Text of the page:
The Land that Heals
A month into quarantine, I begin to feel the walls close in. I need to stretch my legs. I crave the scent of pine underfoot—the brush of wind against my face. “Let’s go for a run,” my husband calls. He knows my heart and mind need outdoors and exercise.
A few short weeks before the stay-at-home orders, I woke from a dream where I flailed for my mom as I fell off a cliff, and I knew. I was losing the life growing within me. Staring into the bathroom mirror, I whispered to myself, “You come from a long line of strong, mountain women. You will get through this.” But I wasn’t sure if I believed it. The pain of my body’s betrayal was too much.
My husband was concerned. I told him I needed time and tried to hide the hurt. It wasn’t working. Laces tied, he won’t tell me our destination, a place even he’d never been. Cautiously we venture back out into the world together.
Five miles up the road we find the entry point. No other cars. We step out and wind our way through the narrow gate. What we find inside may well have resembled Mary’s first look at her secret garden—miles of roads being reclaimed by the force of nature. We spy apple blossoms and cherries too, once planted with purpose, lining newly paved streets. Now, their overgrown, wild branches stretch out to brush whomever may pass by.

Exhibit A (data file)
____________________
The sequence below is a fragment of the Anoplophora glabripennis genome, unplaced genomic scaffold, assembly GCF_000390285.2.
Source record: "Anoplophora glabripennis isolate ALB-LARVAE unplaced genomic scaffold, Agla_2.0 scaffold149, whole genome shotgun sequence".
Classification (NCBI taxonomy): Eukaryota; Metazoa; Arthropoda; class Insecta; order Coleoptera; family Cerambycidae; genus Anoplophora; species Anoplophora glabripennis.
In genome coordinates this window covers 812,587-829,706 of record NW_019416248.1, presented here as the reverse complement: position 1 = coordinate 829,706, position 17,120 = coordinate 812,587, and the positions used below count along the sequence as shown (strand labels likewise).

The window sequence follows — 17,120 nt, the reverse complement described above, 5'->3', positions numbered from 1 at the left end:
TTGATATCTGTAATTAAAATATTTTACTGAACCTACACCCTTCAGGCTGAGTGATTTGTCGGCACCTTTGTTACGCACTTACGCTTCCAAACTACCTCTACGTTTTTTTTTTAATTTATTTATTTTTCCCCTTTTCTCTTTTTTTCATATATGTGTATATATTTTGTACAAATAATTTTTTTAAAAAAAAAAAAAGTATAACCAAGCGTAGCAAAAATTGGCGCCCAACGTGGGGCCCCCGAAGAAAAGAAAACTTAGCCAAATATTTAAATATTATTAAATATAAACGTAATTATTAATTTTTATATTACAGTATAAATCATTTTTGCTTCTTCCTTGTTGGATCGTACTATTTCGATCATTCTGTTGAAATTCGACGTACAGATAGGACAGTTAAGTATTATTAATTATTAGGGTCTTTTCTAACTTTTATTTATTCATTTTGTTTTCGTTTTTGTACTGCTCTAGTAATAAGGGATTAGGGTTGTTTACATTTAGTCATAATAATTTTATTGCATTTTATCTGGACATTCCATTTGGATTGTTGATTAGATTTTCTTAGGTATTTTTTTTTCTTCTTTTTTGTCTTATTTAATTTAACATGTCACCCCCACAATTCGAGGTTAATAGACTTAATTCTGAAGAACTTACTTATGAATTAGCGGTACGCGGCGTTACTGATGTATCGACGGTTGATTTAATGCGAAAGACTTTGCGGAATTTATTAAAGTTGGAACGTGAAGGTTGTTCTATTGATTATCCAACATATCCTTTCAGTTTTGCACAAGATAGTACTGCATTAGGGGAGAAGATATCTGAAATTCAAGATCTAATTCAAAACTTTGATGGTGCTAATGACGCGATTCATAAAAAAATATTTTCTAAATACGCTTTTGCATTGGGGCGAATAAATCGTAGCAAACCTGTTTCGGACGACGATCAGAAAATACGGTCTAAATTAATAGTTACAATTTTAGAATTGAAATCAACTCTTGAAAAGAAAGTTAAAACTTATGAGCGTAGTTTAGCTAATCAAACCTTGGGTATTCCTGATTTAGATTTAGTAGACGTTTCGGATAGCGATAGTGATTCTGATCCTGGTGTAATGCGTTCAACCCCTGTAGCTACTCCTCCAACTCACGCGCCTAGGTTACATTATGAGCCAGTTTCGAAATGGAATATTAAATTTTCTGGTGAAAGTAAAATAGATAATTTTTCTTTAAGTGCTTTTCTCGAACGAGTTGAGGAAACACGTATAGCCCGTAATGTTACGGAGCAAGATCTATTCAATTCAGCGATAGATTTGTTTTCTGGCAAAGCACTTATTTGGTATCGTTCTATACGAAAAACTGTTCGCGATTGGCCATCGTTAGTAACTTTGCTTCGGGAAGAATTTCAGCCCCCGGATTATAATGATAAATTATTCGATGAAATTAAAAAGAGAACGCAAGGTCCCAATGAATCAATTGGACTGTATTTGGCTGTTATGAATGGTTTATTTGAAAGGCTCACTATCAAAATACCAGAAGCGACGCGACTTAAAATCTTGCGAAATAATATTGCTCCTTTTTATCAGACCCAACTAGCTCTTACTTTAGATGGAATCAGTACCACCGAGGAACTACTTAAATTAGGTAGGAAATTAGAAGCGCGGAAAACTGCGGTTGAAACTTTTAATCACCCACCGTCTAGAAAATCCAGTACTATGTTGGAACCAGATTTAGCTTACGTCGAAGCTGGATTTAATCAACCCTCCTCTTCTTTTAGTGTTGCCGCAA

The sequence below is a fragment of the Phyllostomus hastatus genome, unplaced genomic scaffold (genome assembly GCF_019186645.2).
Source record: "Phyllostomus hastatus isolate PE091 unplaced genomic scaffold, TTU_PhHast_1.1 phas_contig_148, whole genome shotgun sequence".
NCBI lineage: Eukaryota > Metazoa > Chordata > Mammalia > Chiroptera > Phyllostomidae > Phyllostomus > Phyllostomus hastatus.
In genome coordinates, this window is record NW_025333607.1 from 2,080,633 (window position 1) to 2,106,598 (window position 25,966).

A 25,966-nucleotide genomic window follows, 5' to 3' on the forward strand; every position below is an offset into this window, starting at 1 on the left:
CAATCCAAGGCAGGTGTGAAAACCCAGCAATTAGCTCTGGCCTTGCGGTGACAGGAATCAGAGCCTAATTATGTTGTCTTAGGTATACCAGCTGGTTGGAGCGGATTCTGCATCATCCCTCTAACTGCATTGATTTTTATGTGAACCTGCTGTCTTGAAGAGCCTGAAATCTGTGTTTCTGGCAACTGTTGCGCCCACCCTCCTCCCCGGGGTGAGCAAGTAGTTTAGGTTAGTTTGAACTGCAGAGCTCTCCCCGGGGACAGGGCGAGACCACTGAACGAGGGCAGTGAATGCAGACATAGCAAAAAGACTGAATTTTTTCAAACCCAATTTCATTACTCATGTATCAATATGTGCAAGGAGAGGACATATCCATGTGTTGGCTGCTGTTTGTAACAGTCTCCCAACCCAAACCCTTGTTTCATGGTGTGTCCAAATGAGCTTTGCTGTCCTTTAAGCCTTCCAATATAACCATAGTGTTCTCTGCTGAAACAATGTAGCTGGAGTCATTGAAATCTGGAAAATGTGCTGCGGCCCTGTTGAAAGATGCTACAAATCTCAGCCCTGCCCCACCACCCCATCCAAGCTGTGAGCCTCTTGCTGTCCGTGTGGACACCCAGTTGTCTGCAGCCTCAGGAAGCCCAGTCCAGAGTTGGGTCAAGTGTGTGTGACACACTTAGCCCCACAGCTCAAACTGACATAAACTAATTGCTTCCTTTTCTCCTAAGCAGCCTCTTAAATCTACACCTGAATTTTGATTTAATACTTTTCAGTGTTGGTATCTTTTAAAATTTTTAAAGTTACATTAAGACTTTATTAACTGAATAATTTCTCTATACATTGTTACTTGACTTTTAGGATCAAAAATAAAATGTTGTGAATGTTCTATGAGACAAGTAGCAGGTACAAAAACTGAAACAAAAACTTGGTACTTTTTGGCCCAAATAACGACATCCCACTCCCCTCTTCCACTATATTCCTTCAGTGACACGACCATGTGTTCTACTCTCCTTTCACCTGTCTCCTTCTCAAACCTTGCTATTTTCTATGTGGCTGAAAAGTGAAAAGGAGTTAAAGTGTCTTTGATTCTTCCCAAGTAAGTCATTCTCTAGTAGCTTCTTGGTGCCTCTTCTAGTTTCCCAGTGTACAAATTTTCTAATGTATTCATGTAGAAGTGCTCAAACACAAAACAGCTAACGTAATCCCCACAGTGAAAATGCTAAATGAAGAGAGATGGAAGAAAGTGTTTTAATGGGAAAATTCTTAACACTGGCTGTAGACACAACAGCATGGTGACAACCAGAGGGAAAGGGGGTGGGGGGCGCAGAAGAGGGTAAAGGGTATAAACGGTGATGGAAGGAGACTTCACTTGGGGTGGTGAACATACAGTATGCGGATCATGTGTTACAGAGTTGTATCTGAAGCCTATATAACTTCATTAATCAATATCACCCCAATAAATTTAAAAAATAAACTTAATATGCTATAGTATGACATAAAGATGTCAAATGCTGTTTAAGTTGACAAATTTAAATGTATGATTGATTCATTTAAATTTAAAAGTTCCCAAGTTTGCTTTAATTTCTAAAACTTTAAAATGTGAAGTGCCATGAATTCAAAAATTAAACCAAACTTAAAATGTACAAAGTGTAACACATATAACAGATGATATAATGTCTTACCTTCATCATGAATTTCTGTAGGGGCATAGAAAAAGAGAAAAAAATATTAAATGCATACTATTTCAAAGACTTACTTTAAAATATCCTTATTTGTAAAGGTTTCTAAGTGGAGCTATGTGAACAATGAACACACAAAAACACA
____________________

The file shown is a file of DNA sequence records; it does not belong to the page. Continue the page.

We ramble through streets once bustling, now a highway for slugs, our path an obstacle course aimed to protect the vulnerable. On a brushy side trail, a rabbit hops across our path. Birds call overhead. White towers tucked behind a stand of trees, a beekeeper’s handiwork, the only sign of current human inhabitants.
This. This is what our souls missed. The moment everything else fades and there is nothing but the chimes of leaves.